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Probert’s effort on public’s part in forest plan revision

"What we have seen is an intense interest in how we are proposing to manage the forest for the next 20 or 30 years"

For Nez Perce-Clearwater National Forests supervisor Cheryl Probert, the ongoing Forest Plan Revision has involved more than 70 meetings, including meetings with a Clearwater Basin Collaborative subcommittee, visits to county commissions and stakeholder meetings – including eight with Friends of the Clearwater, she said Monday, March 12.


Cheryl Probert, supervisor of the Nez Perce-Clearwater National Forest

“It’s an attempt to have the public to be part of alternative development,” she explained. “We usually do that internally, but we’re trying to get folks to help us define the range of alternatives we’re going to analyze in the environmental impact statement.”

A draft EIS is anticipated this fall, or by early winter, she said.

“What we have seen is an intense interest in how we are proposing to manage the forest for the next 20 or 30 years,” Probert said. “And that is great, having the level of engagement we’ve had.

Many of those participating have been participating for many years – Probert’s planning team has been at it since 2014 – but new organizations are coming to the table. Probert highlighted a local interest in mining – its history, culture and economic benefit – which is a type of group she said she hasn’t seen anywhere else.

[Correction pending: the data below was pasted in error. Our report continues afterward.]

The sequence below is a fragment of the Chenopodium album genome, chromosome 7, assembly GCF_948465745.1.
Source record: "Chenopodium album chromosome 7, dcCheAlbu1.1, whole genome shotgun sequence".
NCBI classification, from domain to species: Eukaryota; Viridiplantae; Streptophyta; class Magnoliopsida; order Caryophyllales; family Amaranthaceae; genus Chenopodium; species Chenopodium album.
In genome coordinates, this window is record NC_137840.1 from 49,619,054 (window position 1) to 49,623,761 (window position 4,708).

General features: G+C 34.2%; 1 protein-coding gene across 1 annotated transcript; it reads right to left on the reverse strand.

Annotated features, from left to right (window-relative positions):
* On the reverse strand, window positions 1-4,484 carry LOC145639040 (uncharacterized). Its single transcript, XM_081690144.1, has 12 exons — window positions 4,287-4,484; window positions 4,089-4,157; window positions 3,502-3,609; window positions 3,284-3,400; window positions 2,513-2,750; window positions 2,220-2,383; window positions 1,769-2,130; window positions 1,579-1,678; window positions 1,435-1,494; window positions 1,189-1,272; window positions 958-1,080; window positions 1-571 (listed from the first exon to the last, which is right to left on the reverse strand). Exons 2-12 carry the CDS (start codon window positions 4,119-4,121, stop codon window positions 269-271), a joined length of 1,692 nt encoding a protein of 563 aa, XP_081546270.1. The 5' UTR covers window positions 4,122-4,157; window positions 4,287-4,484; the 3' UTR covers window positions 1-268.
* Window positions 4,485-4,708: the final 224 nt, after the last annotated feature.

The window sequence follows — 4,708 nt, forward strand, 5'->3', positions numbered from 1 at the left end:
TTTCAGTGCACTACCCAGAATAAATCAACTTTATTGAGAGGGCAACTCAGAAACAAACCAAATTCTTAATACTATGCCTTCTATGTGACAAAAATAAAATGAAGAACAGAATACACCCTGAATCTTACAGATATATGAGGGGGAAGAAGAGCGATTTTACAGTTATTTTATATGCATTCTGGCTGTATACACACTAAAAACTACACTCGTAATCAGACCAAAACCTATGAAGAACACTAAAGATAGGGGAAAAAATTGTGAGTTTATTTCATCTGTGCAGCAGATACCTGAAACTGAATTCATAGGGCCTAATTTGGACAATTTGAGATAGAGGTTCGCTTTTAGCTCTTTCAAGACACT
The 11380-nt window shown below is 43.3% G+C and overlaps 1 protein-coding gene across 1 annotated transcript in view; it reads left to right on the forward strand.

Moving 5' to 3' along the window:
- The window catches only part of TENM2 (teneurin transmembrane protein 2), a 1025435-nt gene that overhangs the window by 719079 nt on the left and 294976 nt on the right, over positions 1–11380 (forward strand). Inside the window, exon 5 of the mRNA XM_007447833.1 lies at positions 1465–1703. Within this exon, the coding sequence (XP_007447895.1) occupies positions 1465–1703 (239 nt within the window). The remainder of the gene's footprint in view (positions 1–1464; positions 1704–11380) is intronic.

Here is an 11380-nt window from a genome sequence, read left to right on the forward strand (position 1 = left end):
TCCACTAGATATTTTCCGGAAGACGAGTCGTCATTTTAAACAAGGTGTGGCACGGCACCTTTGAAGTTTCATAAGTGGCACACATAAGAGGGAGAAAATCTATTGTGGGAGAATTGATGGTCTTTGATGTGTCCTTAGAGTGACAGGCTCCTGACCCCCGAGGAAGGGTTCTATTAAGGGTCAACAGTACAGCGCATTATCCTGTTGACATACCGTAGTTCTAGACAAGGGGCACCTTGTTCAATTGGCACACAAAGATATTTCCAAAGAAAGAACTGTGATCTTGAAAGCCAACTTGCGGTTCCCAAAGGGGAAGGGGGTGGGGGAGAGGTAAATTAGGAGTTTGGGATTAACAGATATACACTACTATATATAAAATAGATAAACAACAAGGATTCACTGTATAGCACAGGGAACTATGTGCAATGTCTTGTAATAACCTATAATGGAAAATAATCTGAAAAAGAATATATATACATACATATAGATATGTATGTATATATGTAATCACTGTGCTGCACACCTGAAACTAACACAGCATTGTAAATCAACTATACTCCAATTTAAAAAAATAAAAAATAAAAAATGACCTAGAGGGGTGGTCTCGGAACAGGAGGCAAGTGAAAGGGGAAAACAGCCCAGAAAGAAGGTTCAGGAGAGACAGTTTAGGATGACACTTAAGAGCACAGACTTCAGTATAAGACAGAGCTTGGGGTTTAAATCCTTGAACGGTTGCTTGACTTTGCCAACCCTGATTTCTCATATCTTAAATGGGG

“It’s unique from what I’ve heard in my years of work in the Forest Service,” she said.

She said she’s having to dispel myths about what the process can and can’t do – and she reiterated that the Forest Service doesn’t designate Wilderness or Wild and Scenic Rivers.

“We recommend wilderness and we can determine suitability for Wild and Scenic Rivers, but only Congress decides on those,” she said. “Within it, there’s a very prescribed process for how we recommend wilderness or determine Wild and Scenic River eligibility and suitability. I have to follow that process and we don’t have an option…to do it some different manner.”

“We’ve been at it for a long time,” she said, “and people have stuck with us being engaged. … While under the new planning rule, we are doing things a whole lot quicker. That said, we’re two years out from a decision.”

Both Idaho and Clearwater counties have put forward natural resource plans of their own. Probert said that although the Forest Service can’t simply adopt what the local governments have advanced, the specifics the counties have provided have been useful information.

“They’re both really good documents,” she said. “It’s a good way for us to see how the county would like us to manage the resources and that’s something we have to consider – and we are considering them.”


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